Key Takeaways

  • Emergency medical services (EMS) lift-assists are costly and can divert care away from calls that require attention and transport to care.

  • As trusted sources of information, firefighters and emergency medical technicians (EMTs) can play an important role in engaging and educating older adults on services available in the community before and after a fall.

  • EMS often see older adults in their homes, they can provide their partners with valuable information regarding common causes of falls, emerging trends, and insights into the social and behavioral aspects of the community.

Older adults bear a disparate burden of injury and death from falls and home fires. Risk factors such as the effects of aging, older housing and appliances, increased clutter and hoarding incidences, and the use of medications, all increase the risk of a fall and the ability to react and/or escape in the event of a fire.

What do fires and falls have in common? 

Fire and emergency medical services (EMS) now see more older adult fall victims than fire victims, often being called to the same homes repeatedly for minor falls. The reliance on the fire service to respond to resident falls presents a unique opportunity for fire/EMS and aging services professionals to work together to intervene, educate, and ultimately prevent that next fall. 

Did you know?

  • Among people aged 65 and older, falls accounted for 17% of all 911 calls.1
  • More than one in five (21%) emergency 911 calls do not result in a transport to a hospital.1
  • Nearly 50% of lift-assist calls result in a second lift-assist call within two weeks.2
  • Utilization of EMS services for fall-related calls has substantial financial consequences to communities and decreases the availability of EMS to respond to more urgent needs.3

When individuals utilize EMS for a fall or assistance getting up to a more mobile position but do not require transport for medical care, the response is deemed a “lift assist,” or “assist invalid” in the incident reporting data system.2,4 Lift-assist calls are associated with increased morbidity and mortality within two weeks of a lift-assist call. A lift assist call should be considered a sentinel event and serve as an opportunity for additional assessment and intervention to prevent injury, medical deterioration, and disability to older adults.5 As trusted sources of information, firefighters, and EMTs can play an important role in engaging and educating older adults on services available in the community before and after a fall.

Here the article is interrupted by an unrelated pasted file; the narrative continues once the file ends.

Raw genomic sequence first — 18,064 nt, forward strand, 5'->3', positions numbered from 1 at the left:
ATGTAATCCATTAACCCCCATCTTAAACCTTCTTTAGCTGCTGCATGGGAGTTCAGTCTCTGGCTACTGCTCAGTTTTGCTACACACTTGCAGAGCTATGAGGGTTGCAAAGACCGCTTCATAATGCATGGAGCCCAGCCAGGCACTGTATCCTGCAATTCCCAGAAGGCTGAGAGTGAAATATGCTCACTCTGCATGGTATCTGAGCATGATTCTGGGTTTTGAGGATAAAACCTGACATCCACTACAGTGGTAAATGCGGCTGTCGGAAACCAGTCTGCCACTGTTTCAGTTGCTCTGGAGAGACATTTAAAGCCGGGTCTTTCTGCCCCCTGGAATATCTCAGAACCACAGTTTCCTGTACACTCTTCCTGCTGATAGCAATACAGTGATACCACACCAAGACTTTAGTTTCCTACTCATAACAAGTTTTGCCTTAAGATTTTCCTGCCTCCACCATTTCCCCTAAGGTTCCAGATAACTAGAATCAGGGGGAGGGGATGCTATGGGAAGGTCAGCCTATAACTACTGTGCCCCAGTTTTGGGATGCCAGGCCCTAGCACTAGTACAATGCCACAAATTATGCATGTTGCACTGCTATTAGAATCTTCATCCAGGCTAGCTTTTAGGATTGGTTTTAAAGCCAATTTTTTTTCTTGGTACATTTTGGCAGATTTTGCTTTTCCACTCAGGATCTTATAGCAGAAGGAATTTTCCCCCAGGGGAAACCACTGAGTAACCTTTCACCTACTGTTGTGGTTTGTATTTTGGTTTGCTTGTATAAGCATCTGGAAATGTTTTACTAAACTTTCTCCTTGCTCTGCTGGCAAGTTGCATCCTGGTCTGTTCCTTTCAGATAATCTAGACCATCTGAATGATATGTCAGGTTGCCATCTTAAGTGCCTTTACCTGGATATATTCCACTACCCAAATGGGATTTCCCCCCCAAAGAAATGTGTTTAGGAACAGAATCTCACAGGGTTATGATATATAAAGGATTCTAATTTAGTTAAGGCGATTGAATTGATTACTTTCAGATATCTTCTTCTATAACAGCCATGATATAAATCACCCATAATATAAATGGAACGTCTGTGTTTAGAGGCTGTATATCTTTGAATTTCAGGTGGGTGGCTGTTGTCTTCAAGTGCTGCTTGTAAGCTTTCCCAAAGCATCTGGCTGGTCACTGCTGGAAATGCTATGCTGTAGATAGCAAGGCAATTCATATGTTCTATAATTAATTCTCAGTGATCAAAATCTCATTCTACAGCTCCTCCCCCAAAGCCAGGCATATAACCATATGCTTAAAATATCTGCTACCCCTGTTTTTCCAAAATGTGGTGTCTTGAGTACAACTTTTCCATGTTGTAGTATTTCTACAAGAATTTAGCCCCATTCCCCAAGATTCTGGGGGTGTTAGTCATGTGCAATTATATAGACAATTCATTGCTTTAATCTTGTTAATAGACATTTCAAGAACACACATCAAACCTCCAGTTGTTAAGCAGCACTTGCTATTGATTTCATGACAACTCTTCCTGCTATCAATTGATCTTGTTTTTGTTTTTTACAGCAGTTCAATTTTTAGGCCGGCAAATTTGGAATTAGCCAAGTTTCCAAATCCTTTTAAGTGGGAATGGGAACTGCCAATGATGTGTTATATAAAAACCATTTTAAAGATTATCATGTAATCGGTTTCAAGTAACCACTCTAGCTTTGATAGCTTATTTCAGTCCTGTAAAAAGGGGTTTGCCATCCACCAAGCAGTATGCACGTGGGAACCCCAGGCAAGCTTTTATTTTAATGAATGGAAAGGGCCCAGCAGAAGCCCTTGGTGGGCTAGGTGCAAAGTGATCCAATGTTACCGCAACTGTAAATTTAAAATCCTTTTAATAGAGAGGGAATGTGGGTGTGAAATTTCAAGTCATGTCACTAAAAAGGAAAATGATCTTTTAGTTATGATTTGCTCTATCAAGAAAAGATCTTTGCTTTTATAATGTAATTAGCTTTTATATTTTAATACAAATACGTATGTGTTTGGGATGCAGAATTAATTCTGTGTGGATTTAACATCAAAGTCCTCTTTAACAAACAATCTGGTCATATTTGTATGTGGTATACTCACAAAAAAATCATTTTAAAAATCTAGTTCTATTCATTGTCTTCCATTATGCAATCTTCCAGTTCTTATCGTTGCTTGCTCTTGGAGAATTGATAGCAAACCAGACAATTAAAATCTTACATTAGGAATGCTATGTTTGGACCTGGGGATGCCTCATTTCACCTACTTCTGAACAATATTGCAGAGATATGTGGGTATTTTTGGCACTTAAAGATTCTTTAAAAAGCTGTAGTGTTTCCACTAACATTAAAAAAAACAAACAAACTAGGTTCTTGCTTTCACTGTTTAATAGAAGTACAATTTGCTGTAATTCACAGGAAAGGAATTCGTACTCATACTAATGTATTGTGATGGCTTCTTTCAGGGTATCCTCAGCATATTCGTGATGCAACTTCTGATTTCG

Why partner with Fire and EMS?

The utilization of EMS for lift assists is costly and diverts care from higher acuity-related calls that need immediate triage and transport to care. It also presents a window into a person’s life that may not be visible to non-resident family members and health care providers. After a lift assist, if no significant intervention is offered or available, the likelihood of the next fall is imminent. A community approach in which firefighters/EMS are working in tandem with aging services and health care allow for first responders to offer resources and education to the older adult during a “teachable moment,” can reduce repeat visits for falls-related care, and allow EMS to attend to more serious fire and emergency calls.

What does partnering with firefighters/EMS look like?

There are numerous ways to work together with your local fire departments/EMS to provide a comprehensive and coordinated approach to education, prevention information, and intervention to reduce falls in your community. Here are just a few:

  • Provide responders with resources to assist with recruitment and enrollment of older adults at risk for falls into community programs. EMS can also serve as a referral source for older adults to community services to address a range of issues impacting quality of life, such as social isolation, hoarding, and financial insecurity.
  • As EMS often see older adults in their homes, they can provide their partners with valuable information regarding common causes of falls, emerging trends, and insights into the social and behavioral aspects of the community.
  • Let your community members know that they can call their local fire department to conduct smoke alarm installation, fire escape planning, and related home assessments to support fire and fall prevention.
  • Consider the National Fire Protection Association’s (NFPA) Remembering WhenTM Older Adult Fire & Fall Prevention program, which pairs fire service with aging services and health care to provide a community approach to fire and fall prevention. This program provides resources to support group presentations to older adults and home assessment visits, based on key educational messages to support fire and fall prevention.

Five tips for engaging your local fire departments/EMS providers

  1. Work with your local fire department to use available community data to determine the call frequency for falls and lift assists. Data will allow you to assess the frequency and locations of falls-related calls in your community to guide your falls prevention efforts and activities.  
  2. Learn about the connection between fire and falls. Better understand how these two hazards go hand in hand and the importance of EMS presence and engagement. Learn more about fire and life safety education at nfpa.org/education.
  3. Contact your local fire prevention bureau or fire marshal’s office. Schedule a meeting to introduce your organization and share the statistics you’ve found to foster an impactful community partnership.
  4. Identify areas for collaboration. Explore current fire and falls strategies that are in place and expand on those ideas for immediate change.
  5. Stay in touch. Be a collaborative leader and involve local EMS contacts in your falls prevention discussions.